- What events or circumstances trigger each fear?
- What does that tell you about the potential gain of engaging with the circumstance/event you’re afraid of?
- Think of a time in the past when you felt each of the three fears (they can be three different ones or they can overlap). They can be things you stuck with or things you left (maybe partly because of the fear). Using Marie Forleo’s logic about “Following your fear,” write out what you stood to gain if you had confronted your fear in each situation.
- What would you like to do next time each of these fears are triggered?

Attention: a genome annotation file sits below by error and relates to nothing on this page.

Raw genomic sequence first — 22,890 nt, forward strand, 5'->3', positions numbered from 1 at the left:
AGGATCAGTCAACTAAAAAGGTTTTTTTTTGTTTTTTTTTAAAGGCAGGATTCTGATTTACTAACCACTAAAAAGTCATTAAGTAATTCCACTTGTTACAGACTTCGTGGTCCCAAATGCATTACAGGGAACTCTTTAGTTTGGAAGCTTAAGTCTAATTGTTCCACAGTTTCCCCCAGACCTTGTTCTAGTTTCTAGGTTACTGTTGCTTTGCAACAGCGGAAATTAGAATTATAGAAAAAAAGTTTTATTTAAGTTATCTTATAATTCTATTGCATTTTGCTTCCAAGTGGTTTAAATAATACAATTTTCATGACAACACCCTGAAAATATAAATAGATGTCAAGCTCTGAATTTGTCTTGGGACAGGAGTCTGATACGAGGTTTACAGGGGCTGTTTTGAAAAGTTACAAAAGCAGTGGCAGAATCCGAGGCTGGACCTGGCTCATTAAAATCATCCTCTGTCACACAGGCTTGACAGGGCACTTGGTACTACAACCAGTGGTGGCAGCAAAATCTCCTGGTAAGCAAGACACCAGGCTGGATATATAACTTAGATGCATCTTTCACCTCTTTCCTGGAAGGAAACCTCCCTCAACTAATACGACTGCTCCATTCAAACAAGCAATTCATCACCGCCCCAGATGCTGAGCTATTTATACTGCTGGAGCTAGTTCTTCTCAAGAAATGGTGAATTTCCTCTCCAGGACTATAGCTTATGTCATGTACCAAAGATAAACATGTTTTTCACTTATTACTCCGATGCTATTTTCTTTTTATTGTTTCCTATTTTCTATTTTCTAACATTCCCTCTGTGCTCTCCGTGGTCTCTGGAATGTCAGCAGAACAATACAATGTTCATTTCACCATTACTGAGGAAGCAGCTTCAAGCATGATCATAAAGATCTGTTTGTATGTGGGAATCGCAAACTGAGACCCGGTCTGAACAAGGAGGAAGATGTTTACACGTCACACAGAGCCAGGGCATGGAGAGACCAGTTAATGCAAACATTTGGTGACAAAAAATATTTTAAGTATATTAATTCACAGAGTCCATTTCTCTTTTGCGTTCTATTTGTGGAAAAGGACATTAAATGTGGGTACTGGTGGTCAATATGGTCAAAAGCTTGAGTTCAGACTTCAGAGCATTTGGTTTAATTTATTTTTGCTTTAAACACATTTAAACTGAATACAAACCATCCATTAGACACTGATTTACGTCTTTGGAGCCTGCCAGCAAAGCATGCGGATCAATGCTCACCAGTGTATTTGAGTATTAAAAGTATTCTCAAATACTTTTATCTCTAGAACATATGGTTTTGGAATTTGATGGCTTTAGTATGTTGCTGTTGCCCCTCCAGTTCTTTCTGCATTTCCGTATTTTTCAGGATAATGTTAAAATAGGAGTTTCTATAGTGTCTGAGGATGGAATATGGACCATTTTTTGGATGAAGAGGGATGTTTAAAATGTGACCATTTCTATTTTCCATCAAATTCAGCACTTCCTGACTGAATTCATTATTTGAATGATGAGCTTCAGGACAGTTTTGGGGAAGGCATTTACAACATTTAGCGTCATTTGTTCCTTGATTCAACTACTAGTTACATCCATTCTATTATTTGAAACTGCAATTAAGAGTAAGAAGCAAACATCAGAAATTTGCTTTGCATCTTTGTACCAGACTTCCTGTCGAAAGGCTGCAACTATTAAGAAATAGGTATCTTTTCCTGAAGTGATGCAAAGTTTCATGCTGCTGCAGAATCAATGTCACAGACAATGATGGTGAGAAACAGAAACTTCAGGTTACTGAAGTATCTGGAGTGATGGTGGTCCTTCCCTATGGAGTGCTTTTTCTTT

- What is something you can do to support yourself when you experience this fear? What has helped you feel brave or safe in the past? (I.e., phone a trusted friend, eulogy exercise, mindfulness/meditation, etc.)
Increase Your Tolerance for Discomfort and Failure
“The key to long-term success is a willingness to disrupt your own comfort for the sake of continued growth.” –Todd Henry, Die Empty
The following post by a Quora user illustrates how we can build tolerance for fear by engaging with it:
Puoy anticipated their fear and chose to engage with it consciously and with a plan on what to do when it arose. Through engaging their fear and passing through it, Puoy could build tolerance through both the act of exposure and through having evidence that it could be overcome.